Companies, including Forgemasters, hope to win work building parts for small modular nuclear reactors as government seeks new sources of reliable, secure, carbon-free energy.
Ministers announced £215m for SMRs last November but insisted on match funding. A Rolls-Royce-led consortium has raised £195m in private backing.
Now, hopes are high that, after announcing the money three times, government will finally give the project the green light.
It come as a shortage of natural gas in Europe has sent prices for electricity and gas soaring amid warnings of factory shutdowns.
The consortium, ‘Rolls-Royce SMR’, hopes to have its first power station in operation by around 2030 and go on to develop 16 across the country.
Small modular reactors are designed to be made in sections in a factory and assembled on site, with about 12 generating the same power as a traditional nuclear power station.
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South Yorkshire is well placed to benefit. It is home to the Nuclear AMRC research centre, Forgemasters, UKAEA’s Fusion Technology Facility and scores of companies with expertise in metals, castings, forgings and fixings.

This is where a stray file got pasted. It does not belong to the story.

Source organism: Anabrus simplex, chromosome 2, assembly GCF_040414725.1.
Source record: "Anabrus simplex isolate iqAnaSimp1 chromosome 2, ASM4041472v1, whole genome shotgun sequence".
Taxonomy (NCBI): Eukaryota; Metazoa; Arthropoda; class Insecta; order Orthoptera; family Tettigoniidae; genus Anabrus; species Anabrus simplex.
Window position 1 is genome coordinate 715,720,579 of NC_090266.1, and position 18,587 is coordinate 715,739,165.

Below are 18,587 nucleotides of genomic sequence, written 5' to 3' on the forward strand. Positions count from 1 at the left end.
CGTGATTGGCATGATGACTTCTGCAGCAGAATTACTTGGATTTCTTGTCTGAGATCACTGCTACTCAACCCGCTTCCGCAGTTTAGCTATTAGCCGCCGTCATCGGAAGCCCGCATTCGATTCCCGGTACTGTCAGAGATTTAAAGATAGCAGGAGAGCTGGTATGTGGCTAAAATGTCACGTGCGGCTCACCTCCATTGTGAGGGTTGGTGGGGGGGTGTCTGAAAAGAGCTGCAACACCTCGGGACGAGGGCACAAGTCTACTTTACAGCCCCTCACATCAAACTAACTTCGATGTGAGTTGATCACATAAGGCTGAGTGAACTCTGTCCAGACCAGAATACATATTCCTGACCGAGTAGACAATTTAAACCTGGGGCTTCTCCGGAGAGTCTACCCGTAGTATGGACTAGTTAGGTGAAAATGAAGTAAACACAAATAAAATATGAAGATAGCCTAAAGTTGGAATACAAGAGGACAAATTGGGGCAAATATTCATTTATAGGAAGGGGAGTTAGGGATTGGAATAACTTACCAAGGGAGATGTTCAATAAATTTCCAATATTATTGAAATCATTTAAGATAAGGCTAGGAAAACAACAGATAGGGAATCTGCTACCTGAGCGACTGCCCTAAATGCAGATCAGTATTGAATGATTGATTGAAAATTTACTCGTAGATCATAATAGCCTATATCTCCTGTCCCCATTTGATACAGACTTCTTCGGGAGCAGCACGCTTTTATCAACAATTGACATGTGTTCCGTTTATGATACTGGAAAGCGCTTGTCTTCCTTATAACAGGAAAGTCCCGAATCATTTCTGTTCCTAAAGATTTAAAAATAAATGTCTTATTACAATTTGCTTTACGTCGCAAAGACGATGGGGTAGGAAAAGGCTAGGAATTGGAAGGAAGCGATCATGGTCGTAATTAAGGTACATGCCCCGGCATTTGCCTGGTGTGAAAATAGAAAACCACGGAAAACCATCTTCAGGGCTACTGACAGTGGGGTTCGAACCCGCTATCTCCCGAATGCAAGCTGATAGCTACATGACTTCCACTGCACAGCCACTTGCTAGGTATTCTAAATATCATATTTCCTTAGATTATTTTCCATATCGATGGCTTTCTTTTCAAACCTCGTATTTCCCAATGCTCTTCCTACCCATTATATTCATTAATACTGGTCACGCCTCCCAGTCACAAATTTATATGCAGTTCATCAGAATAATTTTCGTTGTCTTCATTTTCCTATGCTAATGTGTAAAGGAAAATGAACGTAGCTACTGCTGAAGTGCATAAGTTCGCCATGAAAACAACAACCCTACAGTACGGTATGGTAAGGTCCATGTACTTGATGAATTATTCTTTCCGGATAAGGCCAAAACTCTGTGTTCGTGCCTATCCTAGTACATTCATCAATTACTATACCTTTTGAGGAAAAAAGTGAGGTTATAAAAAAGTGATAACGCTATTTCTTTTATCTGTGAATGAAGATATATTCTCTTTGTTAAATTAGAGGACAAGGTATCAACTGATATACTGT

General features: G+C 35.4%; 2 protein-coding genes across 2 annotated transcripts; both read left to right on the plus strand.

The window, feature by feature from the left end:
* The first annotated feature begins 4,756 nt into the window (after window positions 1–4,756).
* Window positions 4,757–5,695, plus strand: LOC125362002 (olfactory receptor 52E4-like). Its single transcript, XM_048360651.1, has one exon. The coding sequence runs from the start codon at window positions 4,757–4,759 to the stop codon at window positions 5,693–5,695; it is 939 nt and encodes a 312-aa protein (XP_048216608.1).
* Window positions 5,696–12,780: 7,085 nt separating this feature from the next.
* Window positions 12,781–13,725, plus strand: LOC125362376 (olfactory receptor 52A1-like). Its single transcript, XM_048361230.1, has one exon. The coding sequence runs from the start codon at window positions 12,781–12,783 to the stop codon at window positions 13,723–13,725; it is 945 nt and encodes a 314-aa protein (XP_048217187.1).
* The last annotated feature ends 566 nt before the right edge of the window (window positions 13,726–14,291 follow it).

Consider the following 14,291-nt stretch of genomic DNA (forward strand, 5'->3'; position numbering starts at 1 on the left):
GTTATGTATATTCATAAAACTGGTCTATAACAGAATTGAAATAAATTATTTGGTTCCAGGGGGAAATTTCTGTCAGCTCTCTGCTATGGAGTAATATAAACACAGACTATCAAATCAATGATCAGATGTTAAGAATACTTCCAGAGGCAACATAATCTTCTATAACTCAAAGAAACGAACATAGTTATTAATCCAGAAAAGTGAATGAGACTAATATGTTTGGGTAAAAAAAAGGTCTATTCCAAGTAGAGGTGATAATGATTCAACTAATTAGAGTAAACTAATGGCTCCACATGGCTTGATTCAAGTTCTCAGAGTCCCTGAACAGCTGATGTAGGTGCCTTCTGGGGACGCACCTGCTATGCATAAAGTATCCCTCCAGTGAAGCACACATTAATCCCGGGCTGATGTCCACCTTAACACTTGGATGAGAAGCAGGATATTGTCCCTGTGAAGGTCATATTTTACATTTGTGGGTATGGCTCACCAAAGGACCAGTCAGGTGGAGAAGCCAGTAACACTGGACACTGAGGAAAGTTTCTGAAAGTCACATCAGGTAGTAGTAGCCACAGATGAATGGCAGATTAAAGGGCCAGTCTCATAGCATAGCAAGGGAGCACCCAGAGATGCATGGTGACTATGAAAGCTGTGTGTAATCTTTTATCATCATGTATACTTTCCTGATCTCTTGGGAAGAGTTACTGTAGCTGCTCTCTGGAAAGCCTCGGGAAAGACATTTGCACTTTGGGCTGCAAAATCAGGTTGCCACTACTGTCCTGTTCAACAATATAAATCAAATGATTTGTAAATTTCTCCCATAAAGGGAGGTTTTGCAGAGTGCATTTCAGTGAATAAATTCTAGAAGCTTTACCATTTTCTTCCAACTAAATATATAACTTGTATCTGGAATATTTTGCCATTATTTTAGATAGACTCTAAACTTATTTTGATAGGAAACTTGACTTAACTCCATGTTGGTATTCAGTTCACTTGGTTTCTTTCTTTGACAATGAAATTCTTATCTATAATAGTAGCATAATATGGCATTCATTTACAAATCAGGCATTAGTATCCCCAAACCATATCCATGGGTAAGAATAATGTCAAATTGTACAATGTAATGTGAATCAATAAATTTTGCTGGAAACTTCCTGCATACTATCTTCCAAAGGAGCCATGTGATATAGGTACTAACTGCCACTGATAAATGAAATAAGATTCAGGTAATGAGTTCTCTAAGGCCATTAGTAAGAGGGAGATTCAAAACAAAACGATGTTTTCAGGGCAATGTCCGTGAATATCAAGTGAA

Andrew Storer, chief executive of the Nuclear AMRC said it was estimated the SMR programme could create 6,000 jobs by 2025, and up to 40,000 with a full UK fleet of 16 reactors.
Up to 80 per cent by value of the components will be made in factories in the Midlands and North of England, he added.
He added: “It's a huge opportunity for manufacturers in and around Sheffield, including Forgemasters.
“With leading companies like ITM Power in Sheffield, this region is very well placed to play a huge role as the UK moves to net-zero emissions.”
Forgemasters is a founding member of the Nuclear AMRC and has invested in machining and research into SMRs.
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Chief executive David Bond said: “We have placed significant investment into class-leading machining capabilities and are pioneering research, development and advanced routes to manufacture for small modular reactor forgings, building on many years of manufacturing experience within the nuclear market.”
The company, owned by the Ministry of Defence, makes pressure vessels and other components for nuclear submarines.